The Tampa Bay Times recently ran a series on what it and The Center for Investigative Reporting describe as the nation’s 50 worst charities. These include nonprofits whose fundraisers earn up to 98% of every dollar earned and whose insiders make millions of dollars per year. The articles also admonish charity regulators for not doing enough to combat such practices.
Aside from the shocking statistics, the articles provide a great lesson for all charities. Many states, such as California, have clear requirements applicable to all charitable fundraiser contracts. Yet, these are often ignored. If your organization is considering engaging a for-profit fundraiser, make sure your board understands the terms and conditions of the fundraiser’s agreement before signing off.
While horror stories described by the articles – such as that of Florida-based Project Cure, which raised more than $65 million but still owes millions of dollars to its fundraiser – seem unlikely, it is actually not that far-fetched. If your organization doesn’t understand the terms of its fundraising agreement, it may end up turning over a huge percentage of its hard earned money. Many states require that donors be told the percentage of their donation that will actually go to the charity. This rule is often ignored. Indeed, if donors were aware how little of their donations actually go to the charity, most would stop giving.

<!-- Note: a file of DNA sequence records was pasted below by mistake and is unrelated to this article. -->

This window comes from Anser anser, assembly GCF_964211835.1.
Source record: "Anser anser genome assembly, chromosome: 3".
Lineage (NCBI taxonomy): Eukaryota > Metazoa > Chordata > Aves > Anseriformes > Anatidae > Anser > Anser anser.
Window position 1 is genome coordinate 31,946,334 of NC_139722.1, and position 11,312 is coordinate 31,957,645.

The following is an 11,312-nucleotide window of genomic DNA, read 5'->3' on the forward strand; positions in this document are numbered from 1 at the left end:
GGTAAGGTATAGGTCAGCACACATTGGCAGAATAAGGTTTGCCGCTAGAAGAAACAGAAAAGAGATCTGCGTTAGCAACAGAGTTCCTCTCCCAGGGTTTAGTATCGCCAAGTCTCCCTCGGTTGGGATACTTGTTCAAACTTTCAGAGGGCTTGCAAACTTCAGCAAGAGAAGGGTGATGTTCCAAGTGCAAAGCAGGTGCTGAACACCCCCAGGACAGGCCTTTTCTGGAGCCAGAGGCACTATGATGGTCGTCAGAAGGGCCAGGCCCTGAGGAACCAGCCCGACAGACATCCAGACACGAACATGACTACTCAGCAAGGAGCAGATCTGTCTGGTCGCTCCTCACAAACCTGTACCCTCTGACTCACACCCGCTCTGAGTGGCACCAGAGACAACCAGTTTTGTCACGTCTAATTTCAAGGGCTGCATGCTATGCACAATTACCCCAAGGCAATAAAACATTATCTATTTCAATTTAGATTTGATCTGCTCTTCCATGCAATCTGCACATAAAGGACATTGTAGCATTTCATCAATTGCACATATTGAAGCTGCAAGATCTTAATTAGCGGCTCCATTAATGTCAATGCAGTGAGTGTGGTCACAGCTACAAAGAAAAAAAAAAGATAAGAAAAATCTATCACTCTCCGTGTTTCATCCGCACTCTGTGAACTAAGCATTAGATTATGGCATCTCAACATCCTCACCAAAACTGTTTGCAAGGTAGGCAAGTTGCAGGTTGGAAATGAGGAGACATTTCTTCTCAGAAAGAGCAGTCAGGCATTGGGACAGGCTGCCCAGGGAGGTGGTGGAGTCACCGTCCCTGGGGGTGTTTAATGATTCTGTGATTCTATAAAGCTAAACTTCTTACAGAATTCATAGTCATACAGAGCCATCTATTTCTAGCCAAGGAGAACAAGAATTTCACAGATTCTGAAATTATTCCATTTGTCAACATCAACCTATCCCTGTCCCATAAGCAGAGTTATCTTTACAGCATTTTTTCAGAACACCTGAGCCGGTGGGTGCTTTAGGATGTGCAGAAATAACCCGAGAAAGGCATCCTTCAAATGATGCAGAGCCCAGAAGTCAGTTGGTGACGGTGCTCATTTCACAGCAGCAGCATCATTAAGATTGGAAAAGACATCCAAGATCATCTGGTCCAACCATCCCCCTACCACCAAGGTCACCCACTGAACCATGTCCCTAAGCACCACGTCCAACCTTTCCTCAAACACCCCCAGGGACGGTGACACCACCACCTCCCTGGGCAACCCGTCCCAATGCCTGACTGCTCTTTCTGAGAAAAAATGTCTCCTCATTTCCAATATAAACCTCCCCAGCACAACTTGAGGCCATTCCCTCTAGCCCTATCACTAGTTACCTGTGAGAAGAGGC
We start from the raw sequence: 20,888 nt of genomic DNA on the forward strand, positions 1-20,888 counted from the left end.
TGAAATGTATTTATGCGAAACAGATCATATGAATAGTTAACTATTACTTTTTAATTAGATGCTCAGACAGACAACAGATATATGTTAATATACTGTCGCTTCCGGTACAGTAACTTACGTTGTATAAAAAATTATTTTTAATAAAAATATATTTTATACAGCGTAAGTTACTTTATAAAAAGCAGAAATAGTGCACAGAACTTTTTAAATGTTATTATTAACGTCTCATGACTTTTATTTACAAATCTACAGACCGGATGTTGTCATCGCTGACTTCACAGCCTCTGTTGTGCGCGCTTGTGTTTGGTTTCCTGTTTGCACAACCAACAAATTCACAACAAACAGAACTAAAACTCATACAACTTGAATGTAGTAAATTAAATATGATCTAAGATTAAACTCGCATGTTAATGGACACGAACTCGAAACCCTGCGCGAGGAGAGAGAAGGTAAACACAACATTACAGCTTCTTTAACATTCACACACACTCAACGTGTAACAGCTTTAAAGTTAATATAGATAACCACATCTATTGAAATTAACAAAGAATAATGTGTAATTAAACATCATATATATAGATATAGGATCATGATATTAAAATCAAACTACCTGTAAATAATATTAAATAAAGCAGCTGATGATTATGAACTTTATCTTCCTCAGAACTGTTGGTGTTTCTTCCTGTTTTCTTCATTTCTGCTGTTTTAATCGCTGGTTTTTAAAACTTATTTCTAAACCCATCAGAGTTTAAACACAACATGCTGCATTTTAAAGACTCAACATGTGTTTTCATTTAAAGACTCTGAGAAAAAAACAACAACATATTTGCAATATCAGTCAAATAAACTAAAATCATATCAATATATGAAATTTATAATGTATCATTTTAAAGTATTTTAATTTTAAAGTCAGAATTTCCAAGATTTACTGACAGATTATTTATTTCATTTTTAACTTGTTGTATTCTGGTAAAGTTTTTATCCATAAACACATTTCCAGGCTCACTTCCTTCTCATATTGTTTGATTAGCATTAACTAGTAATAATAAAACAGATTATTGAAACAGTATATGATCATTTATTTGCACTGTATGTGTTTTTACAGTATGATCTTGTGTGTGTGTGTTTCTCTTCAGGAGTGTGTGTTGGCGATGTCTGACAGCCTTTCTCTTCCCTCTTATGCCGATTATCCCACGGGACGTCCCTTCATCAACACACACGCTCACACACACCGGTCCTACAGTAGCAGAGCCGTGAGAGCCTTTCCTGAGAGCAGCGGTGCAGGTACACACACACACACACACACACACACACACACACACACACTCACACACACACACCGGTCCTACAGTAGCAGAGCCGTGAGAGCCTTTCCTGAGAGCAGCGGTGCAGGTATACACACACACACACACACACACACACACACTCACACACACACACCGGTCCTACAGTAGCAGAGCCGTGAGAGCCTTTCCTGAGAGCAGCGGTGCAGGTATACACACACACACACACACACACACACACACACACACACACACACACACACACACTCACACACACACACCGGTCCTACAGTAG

Don’t subject your charity to the embarrassment of having to disclose that it receives dimes-on-the-dollar from funds raised on its behalf. And don’t expose yourself, as a director or officer, to penalties for allowing unethical, illegal and unscrupulous fundraising practices at your nonprofit.